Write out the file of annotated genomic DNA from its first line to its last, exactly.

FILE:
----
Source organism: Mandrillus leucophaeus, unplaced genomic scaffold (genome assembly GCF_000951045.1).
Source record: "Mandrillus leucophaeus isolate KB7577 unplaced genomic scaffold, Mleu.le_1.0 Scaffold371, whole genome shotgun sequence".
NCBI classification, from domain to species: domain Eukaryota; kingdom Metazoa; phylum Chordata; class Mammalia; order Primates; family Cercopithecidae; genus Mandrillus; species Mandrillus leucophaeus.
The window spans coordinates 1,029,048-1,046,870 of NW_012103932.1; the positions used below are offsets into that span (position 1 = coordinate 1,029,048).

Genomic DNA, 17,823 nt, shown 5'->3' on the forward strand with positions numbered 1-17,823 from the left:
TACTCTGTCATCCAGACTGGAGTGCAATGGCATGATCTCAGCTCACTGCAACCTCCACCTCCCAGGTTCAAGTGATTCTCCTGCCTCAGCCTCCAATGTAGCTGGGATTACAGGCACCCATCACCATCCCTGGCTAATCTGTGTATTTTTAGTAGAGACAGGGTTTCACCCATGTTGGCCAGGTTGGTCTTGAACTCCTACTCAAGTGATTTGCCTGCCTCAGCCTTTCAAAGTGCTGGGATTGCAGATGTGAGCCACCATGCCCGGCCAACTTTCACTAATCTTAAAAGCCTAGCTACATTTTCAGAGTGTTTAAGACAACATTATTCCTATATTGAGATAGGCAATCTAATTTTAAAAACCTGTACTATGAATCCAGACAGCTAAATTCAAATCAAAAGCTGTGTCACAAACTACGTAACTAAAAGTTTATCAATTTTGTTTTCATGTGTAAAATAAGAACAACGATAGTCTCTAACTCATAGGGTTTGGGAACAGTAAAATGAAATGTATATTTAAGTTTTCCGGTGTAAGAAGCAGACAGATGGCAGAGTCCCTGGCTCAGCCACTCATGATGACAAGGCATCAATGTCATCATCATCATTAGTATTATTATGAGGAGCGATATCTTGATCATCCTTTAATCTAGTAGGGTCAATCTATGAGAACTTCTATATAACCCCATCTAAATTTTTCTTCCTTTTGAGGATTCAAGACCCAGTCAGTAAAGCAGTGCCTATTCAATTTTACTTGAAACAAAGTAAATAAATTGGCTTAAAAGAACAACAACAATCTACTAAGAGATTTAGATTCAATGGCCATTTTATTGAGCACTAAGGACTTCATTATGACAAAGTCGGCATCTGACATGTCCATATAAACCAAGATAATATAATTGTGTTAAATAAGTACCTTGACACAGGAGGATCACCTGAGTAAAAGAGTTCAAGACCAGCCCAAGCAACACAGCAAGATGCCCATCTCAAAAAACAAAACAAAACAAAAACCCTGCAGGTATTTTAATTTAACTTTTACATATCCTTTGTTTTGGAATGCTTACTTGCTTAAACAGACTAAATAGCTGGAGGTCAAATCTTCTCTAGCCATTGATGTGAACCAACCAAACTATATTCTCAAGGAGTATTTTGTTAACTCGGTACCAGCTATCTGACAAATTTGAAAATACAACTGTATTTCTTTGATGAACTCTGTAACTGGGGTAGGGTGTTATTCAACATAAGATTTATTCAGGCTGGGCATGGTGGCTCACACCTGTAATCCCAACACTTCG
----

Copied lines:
Source organism: Mandrillus leucophaeus, unplaced genomic scaffold (genome assembly GCF_000951045.1).
Source record: "Mandrillus leucophaeus isolate KB7577 unplaced genomic scaffold, Mleu.le_1.0 Scaffold371, whole genome shotgun sequence".
NCBI classification, from domain to species: domain Eukaryota; kingdom Metazoa; phylum Chordata; class Mammalia; order Primates; family Cercopithecidae; genus Mandrillus; species Mandrillus leucophaeus.
The window spans coordinates 1,029,048-1,046,870 of NW_012103932.1; the positions used below are offsets into that span (position 1 = coordinate 1,029,048).

Genomic DNA, 17,823 nt, shown 5'->3' on the forward strand with positions numbered 1-17,823 from the left:
TACTCTGTCATCCAGACTGGAGTGCAATGGCATGATCTCAGCTCACTGCAACCTCCACCTCCCAGGTTCAAGTGATTCTCCTGCCTCAGCCTCCAATGTAGCTGGGATTACAGGCACCCATCACCATCCCTGGCTAATCTGTGTATTTTTAGTAGAGACAGGGTTTCACCCATGTTGGCCAGGTTGGTCTTGAACTCCTACTCAAGTGATTTGCCTGCCTCAGCCTTTCAAAGTGCTGGGATTGCAGATGTGAGCCACCATGCCCGGCCAACTTTCACTAATCTTAAAAGCCTAGCTACATTTTCAGAGTGTTTAAGACAACATTATTCCTATATTGAGATAGGCAATCTAATTTTAAAAACCTGTACTATGAATCCAGACAGCTAAATTCAAATCAAAAGCTGTGTCACAAACTACGTAACTAAAAGTTTATCAATTTTGTTTTCATGTGTAAAATAAGAACAACGATAGTCTCTAACTCATAGGGTTTGGGAACAGTAAAATGAAATGTATATTTAAGTTTTCCGGTGTAAGAAGCAGACAGATGGCAGAGTCCCTGGCTCAGCCACTCATGATGACAAGGCATCAATGTCATCATCATCATTAGTATTATTATGAGGAGCGATATCTTGATCATCCTTTAATCTAGTAGGGTCAATCTATGAGAACTTCTATATAACCCCATCTAAATTTTTCTTCCTTTTGAGGATTCAAGACCCAGTCAGTAAAGCAGTGCCTATTCAATTTTACTTGAAACAAAGTAAATAAATTGGCTTAAAAGAACAACAACAATCTACTAAGAGATTTAGATTCAATGGCCATTTTATTGAGCACTAAGGACTTCATTATGACAAAGTCGGCATCTGACATGTCCATATAAACCAAGATAATATAATTGTGTTAAATAAGTACCTTGACACAGGAGGATCACCTGAGTAAAAGAGTTCAAGACCAGCCCAAGCAACACAGCAAGATGCCCATCTCAAAAAACAAAACAAAACAAAAACCCTGCAGGTATTTTAATTTAACTTTTACATATCCTTTGTTTTGGAATGCTTACTTGCTTAAACAGACTAAATAGCTGGAGGTCAAATCTTCTCTAGCCATTGATGTGAACCAACCAAACTATATTCTCAAGGAGTATTTTGTTAACTCGGTACCAGCTATCTGACAAATTTGAAAATACAACTGTATTTCTTTGATGAACTCTGTAACTGGGGTAGGGTGTTATTCAACATAAGATTTATTCAGGCTGGGCATGGTGGCTCACACCTGTAATCCCAACACTTCG